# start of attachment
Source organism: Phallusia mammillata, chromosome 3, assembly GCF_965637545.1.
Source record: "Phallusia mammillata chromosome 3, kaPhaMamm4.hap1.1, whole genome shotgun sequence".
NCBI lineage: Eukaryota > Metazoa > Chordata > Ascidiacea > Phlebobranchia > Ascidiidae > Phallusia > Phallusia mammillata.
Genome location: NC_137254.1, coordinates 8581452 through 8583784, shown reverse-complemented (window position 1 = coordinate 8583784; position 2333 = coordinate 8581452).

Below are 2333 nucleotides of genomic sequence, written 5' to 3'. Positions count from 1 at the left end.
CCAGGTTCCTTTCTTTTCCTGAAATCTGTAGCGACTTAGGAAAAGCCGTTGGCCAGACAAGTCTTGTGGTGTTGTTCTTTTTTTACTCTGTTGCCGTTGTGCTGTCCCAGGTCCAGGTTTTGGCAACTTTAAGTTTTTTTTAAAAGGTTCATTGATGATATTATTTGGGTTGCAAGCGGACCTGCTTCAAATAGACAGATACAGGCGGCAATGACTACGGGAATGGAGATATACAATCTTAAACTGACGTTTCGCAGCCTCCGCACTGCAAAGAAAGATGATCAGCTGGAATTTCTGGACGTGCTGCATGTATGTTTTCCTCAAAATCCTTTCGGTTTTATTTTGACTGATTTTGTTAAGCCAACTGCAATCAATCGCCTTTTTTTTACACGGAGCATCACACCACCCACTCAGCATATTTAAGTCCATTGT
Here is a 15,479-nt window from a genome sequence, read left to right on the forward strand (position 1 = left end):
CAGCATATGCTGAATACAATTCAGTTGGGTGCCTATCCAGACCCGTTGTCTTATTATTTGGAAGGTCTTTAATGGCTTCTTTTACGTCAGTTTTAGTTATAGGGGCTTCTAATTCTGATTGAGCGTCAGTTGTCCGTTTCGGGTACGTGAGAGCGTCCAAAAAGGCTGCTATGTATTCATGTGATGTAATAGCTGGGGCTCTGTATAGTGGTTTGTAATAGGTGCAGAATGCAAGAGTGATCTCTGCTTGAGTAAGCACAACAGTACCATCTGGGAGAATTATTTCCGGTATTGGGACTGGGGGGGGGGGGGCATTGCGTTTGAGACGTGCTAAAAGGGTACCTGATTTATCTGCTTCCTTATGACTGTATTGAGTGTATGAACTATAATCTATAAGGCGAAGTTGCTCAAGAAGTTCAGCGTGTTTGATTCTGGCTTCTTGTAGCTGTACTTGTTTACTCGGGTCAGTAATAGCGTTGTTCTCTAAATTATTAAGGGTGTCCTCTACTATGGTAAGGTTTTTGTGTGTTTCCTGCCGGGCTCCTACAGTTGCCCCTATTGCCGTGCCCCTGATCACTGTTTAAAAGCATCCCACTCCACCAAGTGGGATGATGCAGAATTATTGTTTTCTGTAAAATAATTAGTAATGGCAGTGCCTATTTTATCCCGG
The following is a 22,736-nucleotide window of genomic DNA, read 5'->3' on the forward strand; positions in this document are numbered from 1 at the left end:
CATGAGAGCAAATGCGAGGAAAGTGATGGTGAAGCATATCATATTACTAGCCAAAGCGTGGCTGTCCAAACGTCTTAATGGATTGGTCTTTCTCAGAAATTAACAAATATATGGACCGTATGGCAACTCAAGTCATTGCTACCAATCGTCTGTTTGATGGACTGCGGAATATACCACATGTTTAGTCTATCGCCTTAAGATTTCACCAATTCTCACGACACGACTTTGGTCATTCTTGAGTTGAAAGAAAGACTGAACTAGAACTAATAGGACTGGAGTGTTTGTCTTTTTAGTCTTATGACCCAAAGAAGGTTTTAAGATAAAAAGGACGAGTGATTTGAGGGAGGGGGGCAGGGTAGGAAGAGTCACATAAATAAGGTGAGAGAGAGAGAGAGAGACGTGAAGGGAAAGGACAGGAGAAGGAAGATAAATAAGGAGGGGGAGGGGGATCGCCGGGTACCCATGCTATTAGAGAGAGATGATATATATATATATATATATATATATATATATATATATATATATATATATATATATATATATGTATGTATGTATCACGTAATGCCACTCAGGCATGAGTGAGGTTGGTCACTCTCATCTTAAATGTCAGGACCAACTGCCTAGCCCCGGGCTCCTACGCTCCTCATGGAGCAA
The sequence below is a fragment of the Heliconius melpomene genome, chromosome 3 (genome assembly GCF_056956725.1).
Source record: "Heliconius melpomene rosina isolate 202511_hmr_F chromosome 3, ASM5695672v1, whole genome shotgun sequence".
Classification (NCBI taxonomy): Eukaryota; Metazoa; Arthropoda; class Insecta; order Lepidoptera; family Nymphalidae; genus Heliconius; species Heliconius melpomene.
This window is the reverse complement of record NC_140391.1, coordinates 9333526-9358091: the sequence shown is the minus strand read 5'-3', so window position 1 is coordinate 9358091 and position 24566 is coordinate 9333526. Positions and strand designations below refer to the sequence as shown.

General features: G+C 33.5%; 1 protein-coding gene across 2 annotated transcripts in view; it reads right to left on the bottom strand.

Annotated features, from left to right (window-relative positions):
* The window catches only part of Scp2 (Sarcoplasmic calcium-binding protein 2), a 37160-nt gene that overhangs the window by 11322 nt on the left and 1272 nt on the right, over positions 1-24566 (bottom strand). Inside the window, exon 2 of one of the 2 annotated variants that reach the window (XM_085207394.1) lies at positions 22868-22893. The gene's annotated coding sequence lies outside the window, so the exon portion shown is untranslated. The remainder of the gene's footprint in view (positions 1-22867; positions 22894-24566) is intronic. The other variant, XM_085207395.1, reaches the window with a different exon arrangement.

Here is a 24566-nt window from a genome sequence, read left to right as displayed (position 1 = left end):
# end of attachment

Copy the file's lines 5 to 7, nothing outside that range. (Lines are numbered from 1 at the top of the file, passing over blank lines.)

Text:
Below are 2333 nucleotides of genomic sequence, written 5' to 3'. Positions count from 1 at the left end.
CCAGGTTCCTTTCTTTTCCTGAAATCTGTAGCGACTTAGGAAAAGCCGTTGGCCAGACAAGTCTTGTGGTGTTGTTCTTTTTTTACTCTGTTGCCGTTGTGCTGTCCCAGGTCCAGGTTTTGGCAACTTTAAGTTTTTTTTAAAAGGTTCATTGATGATATTATTTGGGTTGCAAGCGGACCTGCTTCAAATAGACAGATACAGGCGGCAATGACTACGGGAATGGAGATATACAATCTTAAACTGACGTTTCGCAGCCTCCGCACTGCAAAGAAAGATGATCAGCTGGAATTTCTGGACGTGCTGCATGTATGTTTTCCTCAAAATCCTTTCGGTTTTATTTTGACTGATTTTGTTAAGCCAACTGCAATCAATCGCCTTTTTTTTACACGGAGCATCACACCACCCACTCAGCATATTTAAGTCCATTGT
Here is a 15,479-nt window from a genome sequence, read left to right on the forward strand (position 1 = left end):